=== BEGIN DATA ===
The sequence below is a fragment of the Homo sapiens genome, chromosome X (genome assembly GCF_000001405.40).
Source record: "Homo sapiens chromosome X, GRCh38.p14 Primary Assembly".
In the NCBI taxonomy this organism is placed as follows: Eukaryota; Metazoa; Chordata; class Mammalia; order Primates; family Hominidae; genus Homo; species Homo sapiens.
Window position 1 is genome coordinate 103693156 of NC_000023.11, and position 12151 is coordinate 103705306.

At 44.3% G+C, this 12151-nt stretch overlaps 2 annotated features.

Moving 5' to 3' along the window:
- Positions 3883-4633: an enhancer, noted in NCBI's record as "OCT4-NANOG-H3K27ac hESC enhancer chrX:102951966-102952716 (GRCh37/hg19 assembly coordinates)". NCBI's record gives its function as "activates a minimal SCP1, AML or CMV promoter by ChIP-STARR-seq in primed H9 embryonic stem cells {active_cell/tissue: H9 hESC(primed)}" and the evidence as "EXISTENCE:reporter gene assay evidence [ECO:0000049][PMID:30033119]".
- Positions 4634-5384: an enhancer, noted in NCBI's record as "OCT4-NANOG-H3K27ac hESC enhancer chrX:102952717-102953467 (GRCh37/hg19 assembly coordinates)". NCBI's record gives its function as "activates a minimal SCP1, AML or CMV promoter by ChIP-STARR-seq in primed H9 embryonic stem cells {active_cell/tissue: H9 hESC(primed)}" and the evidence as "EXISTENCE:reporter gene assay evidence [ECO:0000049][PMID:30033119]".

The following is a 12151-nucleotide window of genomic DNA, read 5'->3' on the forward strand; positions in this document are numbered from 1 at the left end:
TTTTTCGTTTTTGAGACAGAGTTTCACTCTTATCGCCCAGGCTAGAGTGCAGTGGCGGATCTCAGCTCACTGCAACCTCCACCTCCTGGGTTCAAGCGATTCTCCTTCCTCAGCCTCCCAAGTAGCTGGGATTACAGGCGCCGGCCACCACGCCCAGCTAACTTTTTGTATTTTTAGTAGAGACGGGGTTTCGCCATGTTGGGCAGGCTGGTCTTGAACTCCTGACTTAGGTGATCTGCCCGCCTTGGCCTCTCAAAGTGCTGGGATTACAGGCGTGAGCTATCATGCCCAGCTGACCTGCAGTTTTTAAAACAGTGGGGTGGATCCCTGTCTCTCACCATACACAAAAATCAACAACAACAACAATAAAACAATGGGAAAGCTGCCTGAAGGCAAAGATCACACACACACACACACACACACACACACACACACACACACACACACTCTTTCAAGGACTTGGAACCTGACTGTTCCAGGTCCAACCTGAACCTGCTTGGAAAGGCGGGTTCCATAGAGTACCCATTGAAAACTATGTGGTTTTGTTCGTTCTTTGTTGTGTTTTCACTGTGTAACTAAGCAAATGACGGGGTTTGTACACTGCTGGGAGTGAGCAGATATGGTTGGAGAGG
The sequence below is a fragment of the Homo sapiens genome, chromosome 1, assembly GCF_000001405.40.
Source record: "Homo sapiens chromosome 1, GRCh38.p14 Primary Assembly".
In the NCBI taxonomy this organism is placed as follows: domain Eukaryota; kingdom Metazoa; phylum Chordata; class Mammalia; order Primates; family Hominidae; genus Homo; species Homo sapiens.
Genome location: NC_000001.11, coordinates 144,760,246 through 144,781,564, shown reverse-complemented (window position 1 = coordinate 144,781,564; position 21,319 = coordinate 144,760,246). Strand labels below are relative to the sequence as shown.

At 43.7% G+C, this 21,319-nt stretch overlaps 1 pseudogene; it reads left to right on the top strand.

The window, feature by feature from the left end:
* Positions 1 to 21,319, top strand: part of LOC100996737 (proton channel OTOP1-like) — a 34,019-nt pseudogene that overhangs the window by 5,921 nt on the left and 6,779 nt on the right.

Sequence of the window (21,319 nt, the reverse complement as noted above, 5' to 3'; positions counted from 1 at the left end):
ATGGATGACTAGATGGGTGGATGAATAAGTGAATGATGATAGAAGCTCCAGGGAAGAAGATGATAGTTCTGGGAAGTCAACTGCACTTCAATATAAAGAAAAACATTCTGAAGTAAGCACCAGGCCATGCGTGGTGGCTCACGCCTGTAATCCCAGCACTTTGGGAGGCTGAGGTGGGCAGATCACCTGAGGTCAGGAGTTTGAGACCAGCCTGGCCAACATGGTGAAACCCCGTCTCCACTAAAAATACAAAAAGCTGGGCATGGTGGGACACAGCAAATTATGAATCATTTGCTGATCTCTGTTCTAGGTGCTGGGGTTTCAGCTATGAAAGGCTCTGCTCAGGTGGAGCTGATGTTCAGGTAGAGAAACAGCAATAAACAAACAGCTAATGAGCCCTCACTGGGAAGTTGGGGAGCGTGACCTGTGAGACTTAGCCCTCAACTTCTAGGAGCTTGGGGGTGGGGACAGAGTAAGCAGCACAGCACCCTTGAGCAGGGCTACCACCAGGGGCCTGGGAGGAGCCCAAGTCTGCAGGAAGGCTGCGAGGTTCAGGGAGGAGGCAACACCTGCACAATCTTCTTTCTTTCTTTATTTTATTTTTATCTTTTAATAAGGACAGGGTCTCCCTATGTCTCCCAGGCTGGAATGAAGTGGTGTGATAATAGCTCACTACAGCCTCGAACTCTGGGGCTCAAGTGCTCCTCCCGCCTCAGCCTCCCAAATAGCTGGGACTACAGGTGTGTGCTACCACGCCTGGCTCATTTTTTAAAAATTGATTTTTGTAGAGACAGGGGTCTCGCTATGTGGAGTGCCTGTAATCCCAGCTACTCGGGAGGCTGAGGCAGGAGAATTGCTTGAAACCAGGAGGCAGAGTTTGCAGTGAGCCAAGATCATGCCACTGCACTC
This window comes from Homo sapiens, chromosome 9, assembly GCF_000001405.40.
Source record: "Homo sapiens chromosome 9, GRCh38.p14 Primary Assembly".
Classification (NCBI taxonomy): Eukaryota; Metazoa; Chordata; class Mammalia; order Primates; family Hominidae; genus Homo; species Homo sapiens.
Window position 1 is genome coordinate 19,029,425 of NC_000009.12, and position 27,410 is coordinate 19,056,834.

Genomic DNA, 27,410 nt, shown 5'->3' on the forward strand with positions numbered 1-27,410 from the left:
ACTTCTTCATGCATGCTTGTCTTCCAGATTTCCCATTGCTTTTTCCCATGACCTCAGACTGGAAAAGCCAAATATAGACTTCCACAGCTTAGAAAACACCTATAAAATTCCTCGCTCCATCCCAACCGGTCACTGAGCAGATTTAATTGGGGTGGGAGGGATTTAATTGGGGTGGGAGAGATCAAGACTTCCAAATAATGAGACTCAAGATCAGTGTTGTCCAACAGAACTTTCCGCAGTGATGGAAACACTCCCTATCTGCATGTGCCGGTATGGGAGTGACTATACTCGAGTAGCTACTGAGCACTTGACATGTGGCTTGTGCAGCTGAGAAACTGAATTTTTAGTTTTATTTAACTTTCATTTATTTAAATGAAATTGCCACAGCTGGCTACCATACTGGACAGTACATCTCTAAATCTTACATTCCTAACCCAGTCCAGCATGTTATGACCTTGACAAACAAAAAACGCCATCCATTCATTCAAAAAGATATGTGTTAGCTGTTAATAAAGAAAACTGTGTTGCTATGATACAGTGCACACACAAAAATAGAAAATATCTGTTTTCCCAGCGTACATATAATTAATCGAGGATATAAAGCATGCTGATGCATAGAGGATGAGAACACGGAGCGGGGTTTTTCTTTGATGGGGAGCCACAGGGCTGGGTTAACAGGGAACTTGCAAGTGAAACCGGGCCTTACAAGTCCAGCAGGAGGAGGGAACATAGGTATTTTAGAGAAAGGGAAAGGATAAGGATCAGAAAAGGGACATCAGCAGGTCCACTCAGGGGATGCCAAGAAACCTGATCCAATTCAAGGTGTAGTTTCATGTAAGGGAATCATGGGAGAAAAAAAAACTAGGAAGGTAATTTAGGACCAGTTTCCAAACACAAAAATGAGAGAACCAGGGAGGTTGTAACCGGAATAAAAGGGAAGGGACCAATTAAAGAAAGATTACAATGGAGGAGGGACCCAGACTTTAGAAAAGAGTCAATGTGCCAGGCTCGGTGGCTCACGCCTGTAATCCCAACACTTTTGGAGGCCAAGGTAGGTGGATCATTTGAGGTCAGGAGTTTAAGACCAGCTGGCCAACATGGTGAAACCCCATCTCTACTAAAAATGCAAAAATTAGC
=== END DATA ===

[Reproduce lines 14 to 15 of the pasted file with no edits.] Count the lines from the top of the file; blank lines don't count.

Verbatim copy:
Genome location: NC_000001.11, coordinates 144,760,246 through 144,781,564, shown reverse-complemented (window position 1 = coordinate 144,781,564; position 21,319 = coordinate 144,760,246). Strand labels below are relative to the sequence as shown.

At 43.7% G+C, this 21,319-nt stretch overlaps 1 pseudogene; it reads left to right on the top strand.